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Vandenberg NASA launch 06/27/2013

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posted on Jun, 28 2013 @ 12:24 AM
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From about 122 miles away:



news article on launch

In cause you are curious, the "radar horizon", which isn't exactly the visual horizon, in statute miles can be estimated to be 1.4*sqrt(altitude in feet). So a launch at 39kft can be seen for about 276 miles. But the launch point is over the ocean (N36 W123), so probably the central valley (Fresno) and the mountains to the east are the limit to see the start of the launch.




posted on Jun, 28 2013 @ 04:32 AM
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Cool. An airlaunch caught on a pic. Nice job gariac!



posted on Jun, 28 2013 @ 05:21 AM
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Here is a picture of the type of aircraft and rocket that was used
en.wikipedia.org...:Lockheed_TriStar_launches_Pegasus_with_Space_Technology_5.jpg
edit on 28-6-2013 by hellobruce because: (no reason given)



posted on Jun, 28 2013 @ 02:42 PM
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reply to post by hellobruce
 



Maybe this link will work.


The plane is based out of Mojave. It is on the Mojave SGT (self guided tour):
Mojave Airport SGT

You can notice a change in the contrail thickness. Maybe it has multiple stages. On my list tonight is to find the NASA video of the launch, which I assume has some sort of commentary.

I know the rocket is dropped from the plane a does some free fall. You can also see that in the contrail Now how it changes course that dramatically is itself interesting. Either the rocket has a very large swing in the gimbal, or they do some other foo.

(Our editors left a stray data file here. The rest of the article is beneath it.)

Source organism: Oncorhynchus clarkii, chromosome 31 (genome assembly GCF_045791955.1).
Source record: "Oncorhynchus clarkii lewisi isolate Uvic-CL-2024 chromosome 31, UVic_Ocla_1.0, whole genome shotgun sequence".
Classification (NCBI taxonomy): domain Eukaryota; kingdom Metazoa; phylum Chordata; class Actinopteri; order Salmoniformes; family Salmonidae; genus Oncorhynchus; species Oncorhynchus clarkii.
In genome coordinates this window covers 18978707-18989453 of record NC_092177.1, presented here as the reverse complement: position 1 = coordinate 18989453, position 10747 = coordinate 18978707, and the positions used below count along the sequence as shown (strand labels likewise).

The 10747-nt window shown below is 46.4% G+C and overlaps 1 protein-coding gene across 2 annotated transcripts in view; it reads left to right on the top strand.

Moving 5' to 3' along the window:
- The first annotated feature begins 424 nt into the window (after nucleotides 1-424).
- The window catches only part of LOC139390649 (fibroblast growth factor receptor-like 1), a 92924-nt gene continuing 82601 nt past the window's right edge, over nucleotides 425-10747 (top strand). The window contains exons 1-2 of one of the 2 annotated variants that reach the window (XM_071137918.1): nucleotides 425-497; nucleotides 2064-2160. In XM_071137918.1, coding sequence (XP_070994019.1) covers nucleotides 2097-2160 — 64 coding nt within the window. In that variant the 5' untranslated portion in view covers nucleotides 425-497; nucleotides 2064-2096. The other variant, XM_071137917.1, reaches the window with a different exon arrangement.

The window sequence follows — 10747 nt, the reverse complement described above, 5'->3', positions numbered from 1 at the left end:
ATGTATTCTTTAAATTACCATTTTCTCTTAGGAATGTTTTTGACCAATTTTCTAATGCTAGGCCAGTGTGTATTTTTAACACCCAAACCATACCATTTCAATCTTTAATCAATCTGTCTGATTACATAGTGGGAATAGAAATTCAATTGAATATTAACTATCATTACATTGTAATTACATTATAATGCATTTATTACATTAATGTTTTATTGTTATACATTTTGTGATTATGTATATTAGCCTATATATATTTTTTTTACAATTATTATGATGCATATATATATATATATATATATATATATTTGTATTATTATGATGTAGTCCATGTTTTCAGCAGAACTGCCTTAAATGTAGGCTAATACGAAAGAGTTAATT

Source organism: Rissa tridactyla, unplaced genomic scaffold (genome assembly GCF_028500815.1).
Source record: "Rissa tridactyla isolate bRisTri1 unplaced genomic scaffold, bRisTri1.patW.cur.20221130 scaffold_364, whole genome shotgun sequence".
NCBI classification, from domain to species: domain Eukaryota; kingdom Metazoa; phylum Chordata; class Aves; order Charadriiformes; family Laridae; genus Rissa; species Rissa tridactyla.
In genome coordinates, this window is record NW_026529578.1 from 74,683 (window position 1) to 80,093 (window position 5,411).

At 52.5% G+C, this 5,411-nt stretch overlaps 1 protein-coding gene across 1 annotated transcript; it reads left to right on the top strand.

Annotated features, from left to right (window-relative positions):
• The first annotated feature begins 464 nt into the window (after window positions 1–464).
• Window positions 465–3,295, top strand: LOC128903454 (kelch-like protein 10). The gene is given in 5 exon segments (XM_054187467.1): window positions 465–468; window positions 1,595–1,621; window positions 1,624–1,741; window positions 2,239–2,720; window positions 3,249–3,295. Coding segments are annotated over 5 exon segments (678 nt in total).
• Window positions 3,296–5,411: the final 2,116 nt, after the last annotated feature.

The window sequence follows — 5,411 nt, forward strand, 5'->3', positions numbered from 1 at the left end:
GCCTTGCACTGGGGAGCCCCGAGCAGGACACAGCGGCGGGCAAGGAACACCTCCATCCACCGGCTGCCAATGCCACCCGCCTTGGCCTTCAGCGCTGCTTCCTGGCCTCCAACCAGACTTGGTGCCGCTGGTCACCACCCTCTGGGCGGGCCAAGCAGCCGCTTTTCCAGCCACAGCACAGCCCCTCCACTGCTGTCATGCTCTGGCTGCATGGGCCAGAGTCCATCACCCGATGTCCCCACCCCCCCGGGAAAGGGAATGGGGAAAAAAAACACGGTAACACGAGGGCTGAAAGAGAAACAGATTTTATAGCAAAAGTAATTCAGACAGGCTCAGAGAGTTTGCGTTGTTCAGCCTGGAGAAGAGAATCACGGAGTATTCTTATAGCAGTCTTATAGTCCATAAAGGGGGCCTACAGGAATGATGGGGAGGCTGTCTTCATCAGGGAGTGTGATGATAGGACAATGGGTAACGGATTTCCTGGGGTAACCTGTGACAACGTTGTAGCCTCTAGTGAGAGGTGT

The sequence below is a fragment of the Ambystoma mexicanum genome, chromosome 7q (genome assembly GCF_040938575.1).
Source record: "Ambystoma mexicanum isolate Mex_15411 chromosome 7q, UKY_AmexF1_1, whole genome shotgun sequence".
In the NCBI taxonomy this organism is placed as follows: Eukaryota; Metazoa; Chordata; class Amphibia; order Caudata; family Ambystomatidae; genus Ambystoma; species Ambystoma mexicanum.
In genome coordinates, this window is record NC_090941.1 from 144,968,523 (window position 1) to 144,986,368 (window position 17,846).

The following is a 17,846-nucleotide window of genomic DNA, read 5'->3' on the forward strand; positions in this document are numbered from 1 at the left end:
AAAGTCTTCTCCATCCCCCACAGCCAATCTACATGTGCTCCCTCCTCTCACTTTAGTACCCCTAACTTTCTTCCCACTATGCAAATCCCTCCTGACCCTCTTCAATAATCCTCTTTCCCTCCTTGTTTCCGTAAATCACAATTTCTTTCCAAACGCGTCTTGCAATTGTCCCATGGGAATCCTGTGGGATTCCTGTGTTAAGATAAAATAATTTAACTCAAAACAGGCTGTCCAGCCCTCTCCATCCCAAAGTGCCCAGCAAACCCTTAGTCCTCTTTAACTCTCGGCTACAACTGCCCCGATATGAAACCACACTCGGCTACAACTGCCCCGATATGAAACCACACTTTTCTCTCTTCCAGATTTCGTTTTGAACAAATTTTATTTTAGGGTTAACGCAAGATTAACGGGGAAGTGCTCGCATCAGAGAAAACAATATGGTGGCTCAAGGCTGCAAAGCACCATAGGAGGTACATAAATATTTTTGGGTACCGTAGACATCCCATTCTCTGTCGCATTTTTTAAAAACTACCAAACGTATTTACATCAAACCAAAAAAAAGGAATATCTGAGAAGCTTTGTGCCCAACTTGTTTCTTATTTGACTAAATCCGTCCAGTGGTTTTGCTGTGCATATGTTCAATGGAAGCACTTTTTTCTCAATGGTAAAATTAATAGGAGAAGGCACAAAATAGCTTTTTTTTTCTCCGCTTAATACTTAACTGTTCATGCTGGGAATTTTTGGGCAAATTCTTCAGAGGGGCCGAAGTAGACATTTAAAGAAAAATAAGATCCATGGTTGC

posted on Jun, 28 2013 @ 04:33 PM
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Three stages. The wing and the vanes provide the pitch-authority. There is no gimbaling.



posted on Jun, 28 2013 @ 04:46 PM
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edit on 28-6-2013 by hellobruce because: (no reason given)



posted on Jun, 28 2013 @ 05:52 PM
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reply to post by hellobruce
 


That's amazing. Great technology. Imagine having to strap that to a rocket and launch from the ground. Wonder how much money they saved



posted on Jun, 29 2013 @ 12:18 AM
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A bit more commentary here.

NASA website

It looks like there is only video up to stage one. Since you can see a change in the contrail, I think I got stage two as well, but I'm not positive. Stage one ended at 100kft.

No flaps on the wings, so the direction of flight is done with the tail fins. The commentary said it is one of the last few l1011 aircraft in the US flying. Back in the day, the L1011 was the San Jose to LA commuter aircraft of PSA. Not very fuel efficient.

PSA L1011.

There astill are a few three engine jets in service, mostly Falcon 900, which has a little resemblance to the L1011.And of course the tristar tankers.
RAF tanker



posted on Jun, 29 2013 @ 03:35 PM
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Forget about the KC-10 and MD-11's?



posted on Jul, 7 2013 @ 04:14 AM
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very interesting.









 
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